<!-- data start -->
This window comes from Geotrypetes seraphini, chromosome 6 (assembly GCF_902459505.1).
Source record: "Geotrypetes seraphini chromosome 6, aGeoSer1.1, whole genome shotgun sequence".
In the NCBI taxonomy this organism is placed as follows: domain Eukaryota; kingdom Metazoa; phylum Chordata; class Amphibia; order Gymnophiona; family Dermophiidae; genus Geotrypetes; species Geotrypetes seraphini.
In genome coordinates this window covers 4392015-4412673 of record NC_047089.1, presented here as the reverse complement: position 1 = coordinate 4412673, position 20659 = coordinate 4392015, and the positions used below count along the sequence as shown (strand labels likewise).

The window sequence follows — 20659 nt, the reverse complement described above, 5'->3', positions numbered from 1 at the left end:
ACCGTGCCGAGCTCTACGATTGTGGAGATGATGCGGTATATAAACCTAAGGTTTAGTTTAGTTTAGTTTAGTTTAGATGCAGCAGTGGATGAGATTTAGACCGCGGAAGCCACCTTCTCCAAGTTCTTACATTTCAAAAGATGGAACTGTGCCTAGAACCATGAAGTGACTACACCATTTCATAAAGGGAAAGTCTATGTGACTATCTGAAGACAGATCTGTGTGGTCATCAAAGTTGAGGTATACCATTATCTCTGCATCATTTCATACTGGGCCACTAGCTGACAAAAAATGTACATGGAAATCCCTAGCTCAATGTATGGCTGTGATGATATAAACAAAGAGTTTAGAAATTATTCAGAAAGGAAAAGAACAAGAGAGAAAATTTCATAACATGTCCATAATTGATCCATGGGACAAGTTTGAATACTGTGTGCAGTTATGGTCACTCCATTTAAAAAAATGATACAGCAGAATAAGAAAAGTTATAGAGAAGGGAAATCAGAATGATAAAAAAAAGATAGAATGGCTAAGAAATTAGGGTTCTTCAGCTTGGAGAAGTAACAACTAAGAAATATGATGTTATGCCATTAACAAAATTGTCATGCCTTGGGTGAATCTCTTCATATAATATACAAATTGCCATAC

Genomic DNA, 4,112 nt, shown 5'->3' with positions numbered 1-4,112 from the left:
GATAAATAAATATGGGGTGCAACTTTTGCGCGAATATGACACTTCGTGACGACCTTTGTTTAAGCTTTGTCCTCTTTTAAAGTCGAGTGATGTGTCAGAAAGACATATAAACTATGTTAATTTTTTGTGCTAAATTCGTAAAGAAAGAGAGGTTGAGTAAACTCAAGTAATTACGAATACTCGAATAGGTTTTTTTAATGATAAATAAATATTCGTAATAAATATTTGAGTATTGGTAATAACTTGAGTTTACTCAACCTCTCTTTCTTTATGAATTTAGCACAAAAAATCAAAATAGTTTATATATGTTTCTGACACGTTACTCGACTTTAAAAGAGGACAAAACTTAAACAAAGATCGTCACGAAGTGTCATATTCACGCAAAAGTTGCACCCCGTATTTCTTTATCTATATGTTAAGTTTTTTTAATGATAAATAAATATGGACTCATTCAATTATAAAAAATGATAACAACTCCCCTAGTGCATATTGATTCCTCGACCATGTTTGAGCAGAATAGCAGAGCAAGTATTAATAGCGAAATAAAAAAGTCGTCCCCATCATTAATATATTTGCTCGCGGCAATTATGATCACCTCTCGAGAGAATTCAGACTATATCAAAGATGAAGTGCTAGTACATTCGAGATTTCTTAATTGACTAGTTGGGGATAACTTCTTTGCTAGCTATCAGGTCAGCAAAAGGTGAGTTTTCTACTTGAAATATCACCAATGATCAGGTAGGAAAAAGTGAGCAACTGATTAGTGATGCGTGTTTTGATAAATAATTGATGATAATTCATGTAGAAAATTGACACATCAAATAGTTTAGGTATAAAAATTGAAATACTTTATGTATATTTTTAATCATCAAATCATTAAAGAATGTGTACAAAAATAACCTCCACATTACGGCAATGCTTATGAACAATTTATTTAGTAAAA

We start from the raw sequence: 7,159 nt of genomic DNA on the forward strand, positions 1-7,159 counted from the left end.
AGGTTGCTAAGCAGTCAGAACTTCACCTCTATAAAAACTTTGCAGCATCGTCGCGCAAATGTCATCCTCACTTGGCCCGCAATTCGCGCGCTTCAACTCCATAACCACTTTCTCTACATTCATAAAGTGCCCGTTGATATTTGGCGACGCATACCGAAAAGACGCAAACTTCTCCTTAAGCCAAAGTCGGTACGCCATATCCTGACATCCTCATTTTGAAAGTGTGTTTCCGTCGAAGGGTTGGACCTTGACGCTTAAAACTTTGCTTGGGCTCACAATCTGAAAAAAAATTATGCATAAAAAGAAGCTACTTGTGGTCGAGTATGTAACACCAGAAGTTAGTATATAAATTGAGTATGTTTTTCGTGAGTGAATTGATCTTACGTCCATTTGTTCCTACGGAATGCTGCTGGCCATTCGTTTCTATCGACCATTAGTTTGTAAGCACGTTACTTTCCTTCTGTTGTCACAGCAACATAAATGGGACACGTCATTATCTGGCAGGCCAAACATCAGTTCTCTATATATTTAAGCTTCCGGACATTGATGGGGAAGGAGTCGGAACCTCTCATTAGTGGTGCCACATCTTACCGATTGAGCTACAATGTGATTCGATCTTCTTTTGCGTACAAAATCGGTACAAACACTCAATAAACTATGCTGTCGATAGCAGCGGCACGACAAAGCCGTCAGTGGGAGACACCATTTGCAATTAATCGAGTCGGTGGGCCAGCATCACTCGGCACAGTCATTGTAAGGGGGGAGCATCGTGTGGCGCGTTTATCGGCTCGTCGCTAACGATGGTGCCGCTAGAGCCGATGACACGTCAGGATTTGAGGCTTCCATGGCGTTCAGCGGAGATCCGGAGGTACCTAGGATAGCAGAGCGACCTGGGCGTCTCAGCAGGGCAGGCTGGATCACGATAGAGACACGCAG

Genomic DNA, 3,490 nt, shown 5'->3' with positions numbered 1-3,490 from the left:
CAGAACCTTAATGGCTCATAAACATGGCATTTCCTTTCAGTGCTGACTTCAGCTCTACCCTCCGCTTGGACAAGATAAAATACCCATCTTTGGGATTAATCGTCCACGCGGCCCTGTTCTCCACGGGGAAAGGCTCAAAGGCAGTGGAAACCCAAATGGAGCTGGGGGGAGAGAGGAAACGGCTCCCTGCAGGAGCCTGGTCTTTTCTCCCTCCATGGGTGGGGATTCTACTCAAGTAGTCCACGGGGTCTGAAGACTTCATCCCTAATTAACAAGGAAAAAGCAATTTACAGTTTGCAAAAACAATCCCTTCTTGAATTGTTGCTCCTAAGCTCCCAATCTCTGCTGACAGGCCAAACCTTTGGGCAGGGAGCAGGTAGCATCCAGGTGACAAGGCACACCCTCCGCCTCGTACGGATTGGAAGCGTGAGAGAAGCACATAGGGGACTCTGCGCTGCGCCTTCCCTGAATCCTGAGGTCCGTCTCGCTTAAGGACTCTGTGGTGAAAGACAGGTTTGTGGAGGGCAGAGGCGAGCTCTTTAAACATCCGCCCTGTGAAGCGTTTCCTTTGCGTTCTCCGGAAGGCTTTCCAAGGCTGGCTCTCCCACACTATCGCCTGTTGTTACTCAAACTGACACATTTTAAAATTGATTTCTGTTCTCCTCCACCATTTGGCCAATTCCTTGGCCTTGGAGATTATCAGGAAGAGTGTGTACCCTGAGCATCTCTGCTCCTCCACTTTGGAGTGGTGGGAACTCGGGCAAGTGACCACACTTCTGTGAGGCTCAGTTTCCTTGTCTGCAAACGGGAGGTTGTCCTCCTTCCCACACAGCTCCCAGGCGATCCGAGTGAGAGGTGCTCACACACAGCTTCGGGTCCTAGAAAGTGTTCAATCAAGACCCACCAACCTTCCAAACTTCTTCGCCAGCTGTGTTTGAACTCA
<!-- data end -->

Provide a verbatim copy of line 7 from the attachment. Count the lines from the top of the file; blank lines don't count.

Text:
Genomic DNA, 4,112 nt, shown 5'->3' with positions numbered 1-4,112 from the left: